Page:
The Jester just got bester
To quote the release:
The first of our beers to carry certified organic labeling will be this year’s version of Drink’in the Sunbelt Hoppy Wheat Beer, followed by our next batches of Mad Meg Farmhouse Provision Ale and Boxer’s Revenge Barrel-Aged Wild Ale. Le Petit Prince Farmhouse Table Beer, Noble King Hoppy Farmhouse Ale, Wytchmaker Farmhouse Rye IPA, Das Wunderkind! Sour Saison, and Bonnie the Rare Berliner Weisse also received full organic certification and will be labeled as such once we run through our current stock of labels. Black Metal Farmhouse Imperial Stout, which is over 70% organic, but uses a small amount of non-organic specialty malt, has been certified “Made with Organic Ingredients” and will carry the Texas Department of Agriculture seal, the next time labels are printed.
Although I may be more organic than some, I’m not really hung up on the organic lifestyle and organic foods. Sure, I belong to a local organic CSA called Johnson’s Backyard Garden. I don’t eat at major fast food chains (or any major restaurant chain at all if I can avoid it, which I usually can – thanks, Austin!). I try not to buy packaged foods with a lot of ingredients I can’t pronounce, but that’s a long way from organic. When it comes to my own brewing, I don’t add a lot of funky chemicals if I can help it – brewing water salts and acids to keep my mash pH down are generally the extent; I don’t spend the extra dough for organic malts and hops. In other words, whether food or drink, I keep it simple for anything I can control, and I don’t sweat the other stuff too much.
But who wouldn’t want to know that the ingredients that go into the beer they drink is of the best quality possible? Whether that means organic, or locally sourced, or whatever your personal hobbyhorse is, the fact that they bother at all means that they have a commitment to quality ingredients: that they care what they put into the beer they sell. That they’re not just here for the craft beer fad, and that they want to establish (and strengthen) their identity in the ever-more-crowded local Austin beer scene.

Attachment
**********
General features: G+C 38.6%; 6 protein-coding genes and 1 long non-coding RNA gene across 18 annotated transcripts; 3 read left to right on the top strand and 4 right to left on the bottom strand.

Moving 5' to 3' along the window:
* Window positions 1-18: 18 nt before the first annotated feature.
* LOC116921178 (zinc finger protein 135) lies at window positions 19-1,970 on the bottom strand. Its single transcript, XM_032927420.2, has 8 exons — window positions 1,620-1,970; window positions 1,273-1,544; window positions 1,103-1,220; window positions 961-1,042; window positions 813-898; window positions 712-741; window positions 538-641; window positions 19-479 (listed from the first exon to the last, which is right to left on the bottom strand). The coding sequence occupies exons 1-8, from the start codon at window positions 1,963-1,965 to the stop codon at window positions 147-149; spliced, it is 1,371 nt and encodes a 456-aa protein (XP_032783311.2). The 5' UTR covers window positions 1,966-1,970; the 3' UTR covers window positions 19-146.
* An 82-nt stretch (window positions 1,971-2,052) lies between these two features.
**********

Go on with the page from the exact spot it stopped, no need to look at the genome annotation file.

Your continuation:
And that is great news, and a reminder of why I love the folks at Jester King so much. As far as I’m concerned, one of the best breweries in town just got better. I like to think that each of the best local breweries in Central Texas has a knack for something (see recent post here for my thoughts on the awesome power of Live Oak Brewing to replicate classic German styles). I always thought Jester King’s knack was simply to bring European-style farmhouse ales to a market otherwise lacking in them. But now Jester King appears to be doing more: with this gesture, they’ve demonstrated they want to be a leader in quality and innovation in all ways (including taking on the Texas Alcoholic Beverage Commission late last year over some silly beer labeling and distribution laws) in the Austin craft beer community. If there’s a battle commencing between great beer and mediocre beer, Jester King appears to want to be in the vanguard … they may not have been the first, but they seem determined to jump into the lead.
So prosit to Jester King! I’m glad they’re here.